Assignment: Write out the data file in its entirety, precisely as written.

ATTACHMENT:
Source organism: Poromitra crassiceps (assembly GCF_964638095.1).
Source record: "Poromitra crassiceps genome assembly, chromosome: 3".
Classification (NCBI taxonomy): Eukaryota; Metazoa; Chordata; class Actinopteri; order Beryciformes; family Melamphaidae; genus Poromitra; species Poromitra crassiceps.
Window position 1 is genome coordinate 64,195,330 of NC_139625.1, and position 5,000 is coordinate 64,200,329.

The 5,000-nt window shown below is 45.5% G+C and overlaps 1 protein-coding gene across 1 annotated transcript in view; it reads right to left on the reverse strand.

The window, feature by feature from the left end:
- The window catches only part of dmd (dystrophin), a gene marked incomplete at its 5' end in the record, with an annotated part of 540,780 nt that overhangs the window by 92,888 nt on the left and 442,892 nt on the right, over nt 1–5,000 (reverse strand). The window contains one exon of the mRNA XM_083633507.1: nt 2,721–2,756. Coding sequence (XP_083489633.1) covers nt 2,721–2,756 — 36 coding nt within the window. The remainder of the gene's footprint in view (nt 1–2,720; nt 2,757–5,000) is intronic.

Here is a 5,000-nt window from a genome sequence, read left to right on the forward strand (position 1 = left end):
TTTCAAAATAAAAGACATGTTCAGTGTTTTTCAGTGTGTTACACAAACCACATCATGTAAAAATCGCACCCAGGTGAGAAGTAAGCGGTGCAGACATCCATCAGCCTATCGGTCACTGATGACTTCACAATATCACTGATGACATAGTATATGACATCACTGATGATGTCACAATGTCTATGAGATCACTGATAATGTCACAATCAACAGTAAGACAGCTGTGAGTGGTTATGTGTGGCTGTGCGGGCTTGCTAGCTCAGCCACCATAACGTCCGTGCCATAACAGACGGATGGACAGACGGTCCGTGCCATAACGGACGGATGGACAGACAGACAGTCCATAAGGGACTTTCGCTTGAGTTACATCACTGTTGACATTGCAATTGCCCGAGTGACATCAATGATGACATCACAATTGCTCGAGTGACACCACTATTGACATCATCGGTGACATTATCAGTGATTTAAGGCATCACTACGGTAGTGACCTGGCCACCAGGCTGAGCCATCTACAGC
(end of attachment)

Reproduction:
Source organism: Poromitra crassiceps (assembly GCF_964638095.1).
Source record: "Poromitra crassiceps genome assembly, chromosome: 3".
Classification (NCBI taxonomy): Eukaryota; Metazoa; Chordata; class Actinopteri; order Beryciformes; family Melamphaidae; genus Poromitra; species Poromitra crassiceps.
Window position 1 is genome coordinate 64,195,330 of NC_139625.1, and position 5,000 is coordinate 64,200,329.

The 5,000-nt window shown below is 45.5% G+C and overlaps 1 protein-coding gene across 1 annotated transcript in view; it reads right to left on the reverse strand.

The window, feature by feature from the left end:
- The window catches only part of dmd (dystrophin), a gene marked incomplete at its 5' end in the record, with an annotated part of 540,780 nt that overhangs the window by 92,888 nt on the left and 442,892 nt on the right, over nt 1–5,000 (reverse strand). The window contains one exon of the mRNA XM_083633507.1: nt 2,721–2,756. Coding sequence (XP_083489633.1) covers nt 2,721–2,756 — 36 coding nt within the window. The remainder of the gene's footprint in view (nt 1–2,720; nt 2,757–5,000) is intronic.

Here is a 5,000-nt window from a genome sequence, read left to right on the forward strand (position 1 = left end):
TTTCAAAATAAAAGACATGTTCAGTGTTTTTCAGTGTGTTACACAAACCACATCATGTAAAAATCGCACCCAGGTGAGAAGTAAGCGGTGCAGACATCCATCAGCCTATCGGTCACTGATGACTTCACAATATCACTGATGACATAGTATATGACATCACTGATGATGTCACAATGTCTATGAGATCACTGATAATGTCACAATCAACAGTAAGACAGCTGTGAGTGGTTATGTGTGGCTGTGCGGGCTTGCTAGCTCAGCCACCATAACGTCCGTGCCATAACAGACGGATGGACAGACGGTCCGTGCCATAACGGACGGATGGACAGACAGACAGTCCATAAGGGACTTTCGCTTGAGTTACATCACTGTTGACATTGCAATTGCCCGAGTGACATCAATGATGACATCACAATTGCTCGAGTGACACCACTATTGACATCATCGGTGACATTATCAGTGATTTAAGGCATCACTACGGTAGTGACCTGGCCACCAGGCTGAGCCATCTACAGC